Explain the elongated skulls that are genetically different from human skulls (investigate the skull plates) , the fact that ancient highly advanced civilizations sprung up across the world building pyramids following more or less the same occult mystery religion and the fact that this is all detailed in genesis 6. Micro evolution (decent with modification by natural selection) works and drives slow change or micro evolution but our past is a huge anomaly that cannot be explained by evolution. The bible explains it very good though in Genesis 6 (google it and read the first few paragraphs atleast for intrests sake. Give this some proper thought
Genesis gave two different sequences for the explanation and then totally failed to even tell us who the FIRST BABY GIRL was. One of the many holes is where the parallel civilization of Nod came from.
Could you restate that in a more digestible way? It's not clear (to me, anyways) what you are asking for explanation on.
I will say, though, that an old question which you might be touching on is "Why are we smart, self-aware, altruistic, etc.?" And that comes from how we evolved into upright humans. We stand and have forward looking eyes, but we move relatively clumsily, so any advantage of outsmarting prey is a huge advantage, as well as tool making and cultivation of crops. Then, recognizing and understanding seasons, etc. etc. In the end, though, what makes us 'special' isn't actually so unique to us. Dolphins have shown self-awareness, apes can use sign language, even bees can be altruistic, etc.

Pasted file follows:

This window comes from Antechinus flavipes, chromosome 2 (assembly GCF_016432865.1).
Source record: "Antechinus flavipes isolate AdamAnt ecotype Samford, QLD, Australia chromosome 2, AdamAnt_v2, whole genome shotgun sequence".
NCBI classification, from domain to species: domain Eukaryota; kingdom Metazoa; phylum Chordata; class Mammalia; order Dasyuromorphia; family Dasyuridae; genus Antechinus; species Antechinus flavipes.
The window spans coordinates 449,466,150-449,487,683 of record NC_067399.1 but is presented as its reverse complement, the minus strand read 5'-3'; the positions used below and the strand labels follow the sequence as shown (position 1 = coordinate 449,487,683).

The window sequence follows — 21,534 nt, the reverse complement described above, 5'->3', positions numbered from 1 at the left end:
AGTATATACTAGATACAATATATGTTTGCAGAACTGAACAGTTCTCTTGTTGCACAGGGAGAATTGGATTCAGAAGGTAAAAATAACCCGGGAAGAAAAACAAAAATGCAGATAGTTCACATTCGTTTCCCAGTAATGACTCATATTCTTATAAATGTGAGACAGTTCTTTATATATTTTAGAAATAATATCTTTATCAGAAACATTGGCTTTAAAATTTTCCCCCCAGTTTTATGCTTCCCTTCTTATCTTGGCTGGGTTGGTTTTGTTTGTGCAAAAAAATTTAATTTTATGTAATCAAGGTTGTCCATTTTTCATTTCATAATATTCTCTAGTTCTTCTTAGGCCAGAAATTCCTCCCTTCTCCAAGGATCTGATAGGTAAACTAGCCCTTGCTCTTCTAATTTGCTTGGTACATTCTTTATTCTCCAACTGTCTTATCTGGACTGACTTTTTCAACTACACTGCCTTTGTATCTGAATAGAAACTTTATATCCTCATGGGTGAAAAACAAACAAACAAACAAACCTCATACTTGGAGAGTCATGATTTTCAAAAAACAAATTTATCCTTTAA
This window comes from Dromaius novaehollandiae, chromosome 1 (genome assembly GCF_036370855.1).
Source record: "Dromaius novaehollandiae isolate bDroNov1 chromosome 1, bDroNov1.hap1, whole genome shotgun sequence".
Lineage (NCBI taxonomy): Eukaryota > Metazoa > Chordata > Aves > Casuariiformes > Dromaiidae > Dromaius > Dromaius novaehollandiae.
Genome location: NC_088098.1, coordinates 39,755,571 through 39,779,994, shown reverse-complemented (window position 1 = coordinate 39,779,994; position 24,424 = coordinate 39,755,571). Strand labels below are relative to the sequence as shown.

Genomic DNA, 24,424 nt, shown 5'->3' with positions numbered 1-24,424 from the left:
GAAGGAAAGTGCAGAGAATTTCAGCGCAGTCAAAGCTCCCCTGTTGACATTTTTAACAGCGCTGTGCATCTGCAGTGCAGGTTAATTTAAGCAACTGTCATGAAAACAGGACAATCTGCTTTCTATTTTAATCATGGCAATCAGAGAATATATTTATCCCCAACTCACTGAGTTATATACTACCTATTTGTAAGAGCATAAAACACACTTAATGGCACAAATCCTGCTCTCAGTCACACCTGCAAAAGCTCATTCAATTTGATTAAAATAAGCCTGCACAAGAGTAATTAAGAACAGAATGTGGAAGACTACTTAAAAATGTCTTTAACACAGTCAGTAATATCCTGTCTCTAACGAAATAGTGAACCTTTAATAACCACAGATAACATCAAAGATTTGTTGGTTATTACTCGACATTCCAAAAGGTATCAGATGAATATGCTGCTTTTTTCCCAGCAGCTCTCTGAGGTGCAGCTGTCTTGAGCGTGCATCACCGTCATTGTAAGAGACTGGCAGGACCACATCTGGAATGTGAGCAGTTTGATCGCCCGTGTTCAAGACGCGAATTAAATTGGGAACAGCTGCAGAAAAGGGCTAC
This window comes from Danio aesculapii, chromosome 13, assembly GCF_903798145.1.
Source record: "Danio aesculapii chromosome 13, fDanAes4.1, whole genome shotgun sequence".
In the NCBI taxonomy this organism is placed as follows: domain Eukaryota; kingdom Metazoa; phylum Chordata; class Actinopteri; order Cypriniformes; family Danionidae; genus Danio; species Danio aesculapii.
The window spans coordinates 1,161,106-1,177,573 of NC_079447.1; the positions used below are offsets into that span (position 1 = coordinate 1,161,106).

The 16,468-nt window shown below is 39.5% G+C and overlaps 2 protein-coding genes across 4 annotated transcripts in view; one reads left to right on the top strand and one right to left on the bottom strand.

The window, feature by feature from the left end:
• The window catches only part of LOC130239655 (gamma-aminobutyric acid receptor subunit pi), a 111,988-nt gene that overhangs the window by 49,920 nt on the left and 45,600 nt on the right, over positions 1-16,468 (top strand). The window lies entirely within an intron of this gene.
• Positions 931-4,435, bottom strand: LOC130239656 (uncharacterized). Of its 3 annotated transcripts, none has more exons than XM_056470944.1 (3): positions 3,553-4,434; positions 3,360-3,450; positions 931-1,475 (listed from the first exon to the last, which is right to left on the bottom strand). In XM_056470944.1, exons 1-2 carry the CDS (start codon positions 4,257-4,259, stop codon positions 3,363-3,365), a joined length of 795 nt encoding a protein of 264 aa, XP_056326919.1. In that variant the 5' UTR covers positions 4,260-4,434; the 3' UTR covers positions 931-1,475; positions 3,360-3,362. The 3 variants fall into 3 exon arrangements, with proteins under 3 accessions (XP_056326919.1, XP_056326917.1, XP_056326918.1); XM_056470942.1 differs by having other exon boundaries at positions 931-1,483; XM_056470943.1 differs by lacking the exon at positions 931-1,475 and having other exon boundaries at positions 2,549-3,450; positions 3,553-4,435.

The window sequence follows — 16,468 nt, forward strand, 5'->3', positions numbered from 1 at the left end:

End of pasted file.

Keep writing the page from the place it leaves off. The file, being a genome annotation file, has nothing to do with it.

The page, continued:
The term "microevolution" is used by creationists who realize that they can't deny the reality of evolution. After all, we've observed bacteria evolving resistance to bacteria, insects evolving resistance to pesticides, etc. And even Ken Ham has to acknowledge evolution, at least implicitly, when he tries to claim that the implausible flood story in Genesis was an actual historical event. How else could his few thousand "kinds" become all the species of today? Creationists like him can claim a "cat kind" was on-board the mythical ark. Supposedly, such a kind could lead to leopards, lions, tigers, cougars, etc. But such creationists still posit some magical barrier beyond which changes can't occur. The only real distinction between what they term "microevolution" and what they term "macroevolution" is the amount of time over which changes take place. With greater time can come greater changes. The Earth is over 4 and 1/2 billion years old.
The creation stories within Genesis which contradict one another even in the order of creation borrow from the Sumerians, Babylonians, and others that the early Jews encountered. Those creation myths are like the thousands of others invented by humans in an attempt to explain the world around them without benefit of the scientific knowledge mankind has gained painstakingly over many centuries.
If there was one urreligion, it certainly wasn't Judaism, which borrows heavily from other religions in the area in which it arose where its god, Yahweh, was just one god among many in El's divine council early on.
As for skull elongation, I'd suggest you read the Wikipedia article "artificial cranial deformation". A number of human cultures have engaged in the practice.